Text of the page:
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Partners in Terror?

Iran, al Qaeda, and the secret bin Laden files.

Mar 25, 2013, Vol. 18, No. 27 • By THOMAS JOSCELYN
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In July 2011, for instance, the Treasury Department reported that al Qaeda’s Iran-based terrorists operate “under an agreement between al Qaeda and the Iranian government.” This agreement was part of a formerly “secret deal.”

In December 2011, the State Department announced a $10 million reward for the terrorist who leads al Qaeda’s Iran-based network, Yasin al-Suri, making him one of the U.S. government’s most-wanted men. A Treasury Department official noted at the time that the Iran-sanctioned network “serves as the core pipeline for al Qaeda to funnel operatives and facilitators from the Middle East to Afghanistan and Pakistan.”

In February 2012, the Treasury Department found that Iran’s Ministry of Intelligence and Security (MOIS) “has facilitated the movement of al Qaeda operatives in Iran and provided them with documents, identification cards, and passports.” The MOIS has also “provided money and weapons to al Qaeda in Iraq (AQI) .  .  . and negotiated prisoner releases of AQI operatives.”

In October 2012, the Treasury Department designated additional al Qaeda operatives who work inside Iran. Treasury’s Cohen explained that the designation “builds on our action from July 2011” and “further exposes al Qaeda’s critically important Iran-based funding and facilitation network.” Cohen added: “We will continue targeting this crucial source of al Qaeda’s funding and support, as well as highlight Iran’s ongoing complicity in this network’s operation.”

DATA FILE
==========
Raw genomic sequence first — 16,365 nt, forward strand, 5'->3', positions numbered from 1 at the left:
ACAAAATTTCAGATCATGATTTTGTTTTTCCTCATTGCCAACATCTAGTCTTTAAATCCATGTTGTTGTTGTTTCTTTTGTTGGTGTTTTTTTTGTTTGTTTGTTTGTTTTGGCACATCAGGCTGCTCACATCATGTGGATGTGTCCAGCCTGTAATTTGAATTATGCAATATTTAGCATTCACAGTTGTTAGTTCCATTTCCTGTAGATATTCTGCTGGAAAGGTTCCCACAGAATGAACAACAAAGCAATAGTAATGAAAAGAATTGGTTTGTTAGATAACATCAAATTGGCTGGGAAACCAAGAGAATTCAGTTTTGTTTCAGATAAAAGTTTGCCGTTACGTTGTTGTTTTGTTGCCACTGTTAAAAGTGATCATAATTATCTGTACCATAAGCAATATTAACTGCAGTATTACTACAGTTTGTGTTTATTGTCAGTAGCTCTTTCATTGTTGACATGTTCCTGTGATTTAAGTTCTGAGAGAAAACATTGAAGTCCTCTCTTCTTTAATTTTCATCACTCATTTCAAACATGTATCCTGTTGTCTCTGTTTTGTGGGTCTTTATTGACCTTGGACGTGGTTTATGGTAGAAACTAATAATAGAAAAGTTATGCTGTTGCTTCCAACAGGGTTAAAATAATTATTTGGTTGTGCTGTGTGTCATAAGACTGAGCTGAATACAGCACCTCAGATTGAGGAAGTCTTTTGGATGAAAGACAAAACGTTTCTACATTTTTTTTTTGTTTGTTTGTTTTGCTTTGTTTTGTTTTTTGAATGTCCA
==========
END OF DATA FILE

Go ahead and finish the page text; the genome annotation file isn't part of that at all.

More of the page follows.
President Obama’s national security team did not release to the CTC the documents used as evidence in support of these designations. The files showing cooperation between Iran and al Qaeda would have undoubtedly undermined the narrative being pushed by John Brennan, then President Obama’s senior counterterrorism adviser and now CIA director. Brennan, who announced the release of the documents by the CTC, has been eager to proclaim al Qaeda’s demise. But if al Qaeda is working with the world’s foremost state sponsor of terrorism—and it is—that argument becomes much more difficult to make.

That some Treasury officials continued doggedly to pursue the Iran-al Qaeda relationship, even as other administration brass pushed a disingenuous narrative to the public through the CTC, is an honorable testament to their hard work.

According to Warrick’s account, there is evidence that Abu Ghaith, the formerly fire-breathing al Qaeda spokesman, was finally expelled from Iran earlier this year. Some were quick to cite Abu Ghaith’s putative expulsion as evidence that the relationship between the Iranian regime and al Qaeda is beginning to fray. But the two have always had significant points of disagreement.

Today, the fight in Syria complicates their partnership, as they support opposing sides. Al Qaeda’s al-Nusra Front, the most deadly Syrian insurgency group, is battling Bashar al-Assad’s Iran-backed forces. Ironically, as Cohen noted to Warrick, al Qaeda’s Iran-based network is supporting the al-Nusra Front even as Iran’s mullahs desperately seek to keep Assad in power. Such incongruity is not uncommon in the terrorist underworld.

The war in Syria may very well take Iran-al Qaeda relations in a new direction. But one of the enduring characteristics of this alliance is that it has survived despite especially contentious differences of opinion. Iran colluded with al Qaeda before 9/11, even though bin Laden’s network was sheltered by the Taliban, then the Iranians’ bitter foe. The Iranian regime also continued to allow al Qaeda to operate a network on its soil even as Al Qaeda in Iraq mercilessly targeted Iraqi Shiites.

The only way to judge the true extent of Iran’s sponsorship of al Qaeda is to examine every bin Laden document, not just the ones some administration officials found useful. Perhaps Joby Warrick and the Washington Post will join us in calling for the release of all of bin Laden’s files dealing with Iran.

Thomas Joscelyn is a senior fellow at the Foundation for Defense of Democracies.

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